GreenPath discusses the steps consumers can take to boost their credit scores which could help them qualify for auto loans even if they have credit issues
The fact is that in some cases a few tweaks can make a big difference in the terms offered by lenders even for individuals with credit challenges that plan on applying for high risk car loans.
At Auto Credit Express we know this can happen because for over twenty years we've been helping buyers with less than perfect credit find new car dealers that can give them their best opportunities for approved car loans. Not only are we familiar with bad credit, but we often pass along the advice from other sources that are familiar with the credit repair process.
How to get the best car loan interest rate
In this case the advice isn't specifically about poor credit, but how car buyers can qualify for better interest rates. We'll explain how this applies to car buyers with less than perfect credit later on.
According to Dorothy Guzek who's a credit counselor for GreenPath, it's important to understand that there are two very different pre-qualifiers to getting a better interest rate on a car loan. "One is to have a good credit score," said Guzek. "The second is to have a favorable 'debt to credit ratio.' Both of these components are equally important."
She also answered a number of questions about auto loans that could even help car shoppers with bad credit. Here they are:
How long before making an auto purchase should buyers start getting their credit in order?
Everyone should look at their credit report at least once a year. You can get a free copy of your credit report at www.annualcreditreport.com, but you do have to pay for a score. Guzek recommends paying for the score and suggests pulling the report at least six months before you start auto shopping. "This will allow you ample time to correct any incorrect information that you might find."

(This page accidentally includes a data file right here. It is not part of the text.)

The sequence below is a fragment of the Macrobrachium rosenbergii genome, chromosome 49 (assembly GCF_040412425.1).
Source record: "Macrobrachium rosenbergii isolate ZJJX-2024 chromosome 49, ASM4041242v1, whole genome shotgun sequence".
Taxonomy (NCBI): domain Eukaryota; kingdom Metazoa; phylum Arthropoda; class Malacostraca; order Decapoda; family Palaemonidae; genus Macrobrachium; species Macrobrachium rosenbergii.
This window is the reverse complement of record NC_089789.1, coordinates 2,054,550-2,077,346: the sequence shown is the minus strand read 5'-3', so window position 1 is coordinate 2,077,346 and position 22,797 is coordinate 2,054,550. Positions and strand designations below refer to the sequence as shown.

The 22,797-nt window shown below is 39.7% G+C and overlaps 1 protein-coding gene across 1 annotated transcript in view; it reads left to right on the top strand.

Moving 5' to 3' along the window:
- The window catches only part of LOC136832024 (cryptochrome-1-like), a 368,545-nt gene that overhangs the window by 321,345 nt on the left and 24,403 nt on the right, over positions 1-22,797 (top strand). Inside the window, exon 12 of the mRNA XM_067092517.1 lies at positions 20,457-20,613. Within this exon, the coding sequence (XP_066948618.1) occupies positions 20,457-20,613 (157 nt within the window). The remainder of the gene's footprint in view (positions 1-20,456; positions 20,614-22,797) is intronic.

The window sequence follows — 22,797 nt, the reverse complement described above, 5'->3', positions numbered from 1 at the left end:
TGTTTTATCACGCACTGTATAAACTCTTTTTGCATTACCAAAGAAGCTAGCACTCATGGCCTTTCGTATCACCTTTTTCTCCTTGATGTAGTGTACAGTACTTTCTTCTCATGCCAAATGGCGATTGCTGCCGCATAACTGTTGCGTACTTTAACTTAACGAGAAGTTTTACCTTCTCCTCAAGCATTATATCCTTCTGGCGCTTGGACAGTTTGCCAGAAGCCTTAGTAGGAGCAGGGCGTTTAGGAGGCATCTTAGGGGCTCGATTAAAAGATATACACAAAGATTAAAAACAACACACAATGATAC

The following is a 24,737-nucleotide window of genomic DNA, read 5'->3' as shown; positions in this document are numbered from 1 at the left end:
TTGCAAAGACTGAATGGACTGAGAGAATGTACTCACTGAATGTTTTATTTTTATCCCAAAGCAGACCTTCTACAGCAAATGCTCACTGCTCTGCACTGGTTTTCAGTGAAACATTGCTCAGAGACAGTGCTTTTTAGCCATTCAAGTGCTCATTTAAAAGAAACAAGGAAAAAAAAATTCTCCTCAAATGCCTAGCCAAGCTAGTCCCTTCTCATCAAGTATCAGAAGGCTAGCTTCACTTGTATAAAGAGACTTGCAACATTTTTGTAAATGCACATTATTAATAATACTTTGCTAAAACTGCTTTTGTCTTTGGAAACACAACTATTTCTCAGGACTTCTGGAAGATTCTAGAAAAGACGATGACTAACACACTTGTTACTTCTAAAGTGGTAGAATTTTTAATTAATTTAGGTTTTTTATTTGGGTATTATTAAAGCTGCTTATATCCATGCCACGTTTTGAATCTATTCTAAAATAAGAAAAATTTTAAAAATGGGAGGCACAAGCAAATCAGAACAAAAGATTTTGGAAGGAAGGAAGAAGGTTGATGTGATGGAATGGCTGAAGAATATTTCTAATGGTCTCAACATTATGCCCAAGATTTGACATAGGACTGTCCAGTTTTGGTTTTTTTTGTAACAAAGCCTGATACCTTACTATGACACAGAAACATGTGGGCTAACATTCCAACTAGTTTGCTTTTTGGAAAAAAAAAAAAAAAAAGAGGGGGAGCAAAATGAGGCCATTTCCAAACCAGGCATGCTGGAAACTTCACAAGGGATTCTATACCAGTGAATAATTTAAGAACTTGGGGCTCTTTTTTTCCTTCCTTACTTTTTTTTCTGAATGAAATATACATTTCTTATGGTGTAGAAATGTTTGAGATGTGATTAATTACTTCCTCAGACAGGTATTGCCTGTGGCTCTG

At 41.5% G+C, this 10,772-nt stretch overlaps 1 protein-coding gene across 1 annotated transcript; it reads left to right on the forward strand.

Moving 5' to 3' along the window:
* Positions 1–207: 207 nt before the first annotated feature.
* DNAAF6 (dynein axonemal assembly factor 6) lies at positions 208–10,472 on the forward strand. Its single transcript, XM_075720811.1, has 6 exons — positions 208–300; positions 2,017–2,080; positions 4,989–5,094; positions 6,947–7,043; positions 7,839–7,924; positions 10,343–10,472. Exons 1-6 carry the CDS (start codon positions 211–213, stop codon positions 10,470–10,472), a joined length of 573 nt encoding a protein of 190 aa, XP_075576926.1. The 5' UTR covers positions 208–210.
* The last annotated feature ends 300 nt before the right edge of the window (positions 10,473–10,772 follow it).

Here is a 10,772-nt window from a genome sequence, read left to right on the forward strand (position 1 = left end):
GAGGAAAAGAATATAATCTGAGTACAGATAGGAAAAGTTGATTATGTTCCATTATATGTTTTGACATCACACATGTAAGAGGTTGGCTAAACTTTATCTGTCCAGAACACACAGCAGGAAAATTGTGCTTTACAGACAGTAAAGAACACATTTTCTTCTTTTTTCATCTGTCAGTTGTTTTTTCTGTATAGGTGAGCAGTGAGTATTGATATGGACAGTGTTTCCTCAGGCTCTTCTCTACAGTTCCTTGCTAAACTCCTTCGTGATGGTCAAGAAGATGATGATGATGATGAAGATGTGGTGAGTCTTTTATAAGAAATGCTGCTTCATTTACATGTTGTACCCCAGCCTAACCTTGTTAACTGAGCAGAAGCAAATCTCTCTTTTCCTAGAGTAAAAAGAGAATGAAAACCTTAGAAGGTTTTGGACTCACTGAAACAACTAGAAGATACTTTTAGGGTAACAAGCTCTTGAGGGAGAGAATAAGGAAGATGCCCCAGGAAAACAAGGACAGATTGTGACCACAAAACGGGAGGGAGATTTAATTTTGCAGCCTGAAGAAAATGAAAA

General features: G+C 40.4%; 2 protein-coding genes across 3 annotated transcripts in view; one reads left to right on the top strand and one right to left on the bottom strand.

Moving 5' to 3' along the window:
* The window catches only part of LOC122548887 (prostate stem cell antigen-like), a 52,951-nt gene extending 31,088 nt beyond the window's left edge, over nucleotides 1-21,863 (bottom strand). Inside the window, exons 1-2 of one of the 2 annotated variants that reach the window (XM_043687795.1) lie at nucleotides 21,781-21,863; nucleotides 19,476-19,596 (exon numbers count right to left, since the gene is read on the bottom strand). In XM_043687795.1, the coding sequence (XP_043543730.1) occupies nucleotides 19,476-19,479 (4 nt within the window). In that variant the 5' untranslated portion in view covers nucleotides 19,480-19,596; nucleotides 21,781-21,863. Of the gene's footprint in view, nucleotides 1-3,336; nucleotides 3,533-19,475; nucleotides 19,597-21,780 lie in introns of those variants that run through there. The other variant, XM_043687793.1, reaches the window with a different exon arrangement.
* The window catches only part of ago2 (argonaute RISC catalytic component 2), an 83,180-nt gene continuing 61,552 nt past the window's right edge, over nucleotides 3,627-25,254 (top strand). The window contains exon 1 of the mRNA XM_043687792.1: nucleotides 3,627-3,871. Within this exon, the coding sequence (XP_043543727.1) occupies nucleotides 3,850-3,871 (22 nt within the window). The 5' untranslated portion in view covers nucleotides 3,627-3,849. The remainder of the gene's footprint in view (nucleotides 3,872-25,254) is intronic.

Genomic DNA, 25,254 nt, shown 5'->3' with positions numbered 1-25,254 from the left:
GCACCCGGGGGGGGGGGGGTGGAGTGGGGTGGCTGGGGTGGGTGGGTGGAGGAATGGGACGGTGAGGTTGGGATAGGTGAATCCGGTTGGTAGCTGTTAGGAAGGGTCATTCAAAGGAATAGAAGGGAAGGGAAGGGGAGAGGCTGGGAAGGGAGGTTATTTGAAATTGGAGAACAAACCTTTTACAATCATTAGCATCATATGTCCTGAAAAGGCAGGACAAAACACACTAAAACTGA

How high should auto buyers aim to get their credit score before buying a car?
Currently there are three major credit bureaus, Equifax, TransUnion and Experian, and each has a slightly different scoring system. As a rule of thumb, a grade A score is between 680 and 719. "Credit scores are like your high school report cards. There was nothing wrong with a B or a B+, even though an A+ score may bring you a better interest rate," said Guzek. "The bottom line is to make sure you work towards getting the best score possible under your current circumstances."
Why shouldn't consumers open or close credit cards before purchasing a car?
Guzek explains that if you close a card without a balance, you are raising your debt to credit limit ratio, which lowers your credit score. If you close your oldest card, your length of credit history becomes shorter and this lowers your score. If you open up new cards, it signals to the lender that you may need credit cards to pay your existing bills and this, in turn, lowers your score.
As we see it
So here is where it gets interesting. If you have good FICO scores tweaking your credit by following these tips could help you qualify for a lower interest rate. If you have credit problems, following these tips could turn a potential credit denial into a car loan approval.
So there you have it.
One more thing we want you to know: Auto Credit Express specializes in matching applicants with auto credit issues to dealers that can offer them their best chances at car loan approvals.
So if you think you're ready to begin that process, you can start now by filling out our online car loans application.